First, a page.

Dronabinol/análogos & derivados , Dronabinol/administração & dosagem , Indóis/administração & dosagem , Naftalenos/administração & dosagem , Animais , Canabinoides/farmacologia , Cannabis/química , Relação Dose-Resposta a Droga , Feminino , Heroína/administração & dosagem , Macaca mulatta , Masculino , Receptor CB1 de Canabinoide/agonistas , Reforço Psicológico , Autoadministração
5.
J Environ Sci (China) ; 104: 11-16, 2021 Jun.
Artigo em Inglês | MEDLINE | ID: mdl-33985714

RESUMO

Determination of pesticides in cannabis facilities is increasingly important as medicinal and recreational uses of cannabis products expand rapidly. We report a method involving wipe sampling, liquid chromatography separation, and tandem mass spectrometry, which enables determination of 82 pesticides out of the 96 regulated by Health Canada. To demonstrate an application of the method, we sampled and measured pesticides in two cannabis growing facilities, representing a non-certified and a certified site. We detected 41 pesticides in surface wipe samples at the non-certified site and 6 at the certified site. This study provides the first evidence showing pesticide occurrence on common surfaces in cannabis growing facilities and points to a need for routine monitoring and strict control of pesticide use in cannabis facilities.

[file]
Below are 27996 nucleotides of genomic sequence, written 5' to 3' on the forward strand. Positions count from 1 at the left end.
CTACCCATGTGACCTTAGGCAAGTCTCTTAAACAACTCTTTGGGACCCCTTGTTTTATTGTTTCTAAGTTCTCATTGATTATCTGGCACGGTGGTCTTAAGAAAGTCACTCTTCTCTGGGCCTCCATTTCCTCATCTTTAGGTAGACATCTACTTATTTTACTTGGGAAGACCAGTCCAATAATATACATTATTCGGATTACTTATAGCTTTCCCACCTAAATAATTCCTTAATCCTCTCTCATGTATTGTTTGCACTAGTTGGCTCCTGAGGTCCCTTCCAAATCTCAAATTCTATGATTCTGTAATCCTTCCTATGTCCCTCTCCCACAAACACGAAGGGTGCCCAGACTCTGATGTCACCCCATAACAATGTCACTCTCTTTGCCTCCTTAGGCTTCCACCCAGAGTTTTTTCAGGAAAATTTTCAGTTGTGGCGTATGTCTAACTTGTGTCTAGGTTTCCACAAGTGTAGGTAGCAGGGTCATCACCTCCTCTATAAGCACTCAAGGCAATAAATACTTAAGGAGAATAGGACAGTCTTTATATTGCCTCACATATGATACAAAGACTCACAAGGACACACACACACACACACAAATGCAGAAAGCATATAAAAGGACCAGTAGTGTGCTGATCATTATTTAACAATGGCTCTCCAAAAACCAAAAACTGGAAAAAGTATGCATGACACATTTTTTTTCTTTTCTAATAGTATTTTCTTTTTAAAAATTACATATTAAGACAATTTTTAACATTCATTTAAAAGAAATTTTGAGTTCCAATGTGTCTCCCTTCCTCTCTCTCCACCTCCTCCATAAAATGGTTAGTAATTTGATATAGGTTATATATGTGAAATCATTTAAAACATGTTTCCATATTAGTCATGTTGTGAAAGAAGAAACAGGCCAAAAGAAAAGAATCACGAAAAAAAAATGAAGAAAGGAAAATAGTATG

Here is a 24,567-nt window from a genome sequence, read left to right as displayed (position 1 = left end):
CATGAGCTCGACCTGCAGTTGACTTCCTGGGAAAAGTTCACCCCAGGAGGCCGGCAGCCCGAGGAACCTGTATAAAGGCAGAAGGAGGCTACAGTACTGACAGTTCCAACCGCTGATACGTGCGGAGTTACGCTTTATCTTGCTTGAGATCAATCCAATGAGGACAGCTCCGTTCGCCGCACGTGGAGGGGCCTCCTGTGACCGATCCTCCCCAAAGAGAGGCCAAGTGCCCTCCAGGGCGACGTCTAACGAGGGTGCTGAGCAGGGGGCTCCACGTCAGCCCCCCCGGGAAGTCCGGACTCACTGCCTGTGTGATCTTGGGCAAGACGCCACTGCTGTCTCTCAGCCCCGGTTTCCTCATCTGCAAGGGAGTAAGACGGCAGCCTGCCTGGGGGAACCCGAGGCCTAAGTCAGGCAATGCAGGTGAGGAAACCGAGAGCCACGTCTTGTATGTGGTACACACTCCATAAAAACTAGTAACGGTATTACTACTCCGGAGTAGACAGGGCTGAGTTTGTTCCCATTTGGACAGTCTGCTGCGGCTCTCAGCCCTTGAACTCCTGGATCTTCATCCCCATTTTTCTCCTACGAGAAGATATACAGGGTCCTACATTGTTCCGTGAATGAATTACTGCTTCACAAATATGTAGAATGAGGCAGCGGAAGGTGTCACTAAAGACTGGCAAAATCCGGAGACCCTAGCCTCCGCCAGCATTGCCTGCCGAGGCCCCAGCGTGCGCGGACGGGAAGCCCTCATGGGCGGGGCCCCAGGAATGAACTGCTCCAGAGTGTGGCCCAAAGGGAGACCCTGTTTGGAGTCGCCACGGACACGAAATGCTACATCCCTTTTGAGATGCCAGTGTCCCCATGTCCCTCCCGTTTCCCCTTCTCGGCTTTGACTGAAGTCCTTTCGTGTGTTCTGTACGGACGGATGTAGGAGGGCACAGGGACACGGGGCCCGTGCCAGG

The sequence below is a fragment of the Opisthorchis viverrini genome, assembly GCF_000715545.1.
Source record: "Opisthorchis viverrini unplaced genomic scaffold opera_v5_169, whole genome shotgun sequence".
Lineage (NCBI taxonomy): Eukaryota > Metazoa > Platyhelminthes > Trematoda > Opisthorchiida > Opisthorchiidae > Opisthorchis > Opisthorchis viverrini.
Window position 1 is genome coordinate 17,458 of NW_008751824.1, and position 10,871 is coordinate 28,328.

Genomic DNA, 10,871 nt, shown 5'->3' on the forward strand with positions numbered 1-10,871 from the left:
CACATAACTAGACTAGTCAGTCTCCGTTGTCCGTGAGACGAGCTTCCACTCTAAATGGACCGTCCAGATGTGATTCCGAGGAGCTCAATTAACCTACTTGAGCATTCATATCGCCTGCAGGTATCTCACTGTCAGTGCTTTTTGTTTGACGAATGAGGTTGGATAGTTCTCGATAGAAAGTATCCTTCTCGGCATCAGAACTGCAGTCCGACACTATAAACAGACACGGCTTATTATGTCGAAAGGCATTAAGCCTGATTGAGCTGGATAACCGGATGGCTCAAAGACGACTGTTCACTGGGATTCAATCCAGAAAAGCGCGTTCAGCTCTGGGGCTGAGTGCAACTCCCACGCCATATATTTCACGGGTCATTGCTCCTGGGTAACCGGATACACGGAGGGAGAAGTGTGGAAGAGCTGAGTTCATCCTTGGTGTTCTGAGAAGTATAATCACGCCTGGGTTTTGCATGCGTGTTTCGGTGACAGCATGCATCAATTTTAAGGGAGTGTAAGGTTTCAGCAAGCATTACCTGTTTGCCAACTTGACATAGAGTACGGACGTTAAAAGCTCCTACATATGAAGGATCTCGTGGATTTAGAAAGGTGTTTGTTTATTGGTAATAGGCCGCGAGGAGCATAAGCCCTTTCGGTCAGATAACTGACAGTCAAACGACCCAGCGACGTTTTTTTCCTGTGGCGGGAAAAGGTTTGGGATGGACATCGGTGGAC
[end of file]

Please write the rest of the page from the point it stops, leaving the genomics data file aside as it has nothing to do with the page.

Assuntos
Cannabis , Resíduos de Praguicidas , Praguicidas , Canadá , Cromatografia Líquida , Resíduos de Praguicidas/análise , Praguicidas/análise , Espectrometria de Massas em Tandem
7.
BMC Public Health ; 21(1): 997, 2021 05 27.
Artigo em Inglês | MEDLINE | ID: mdl-34044802

RESUMO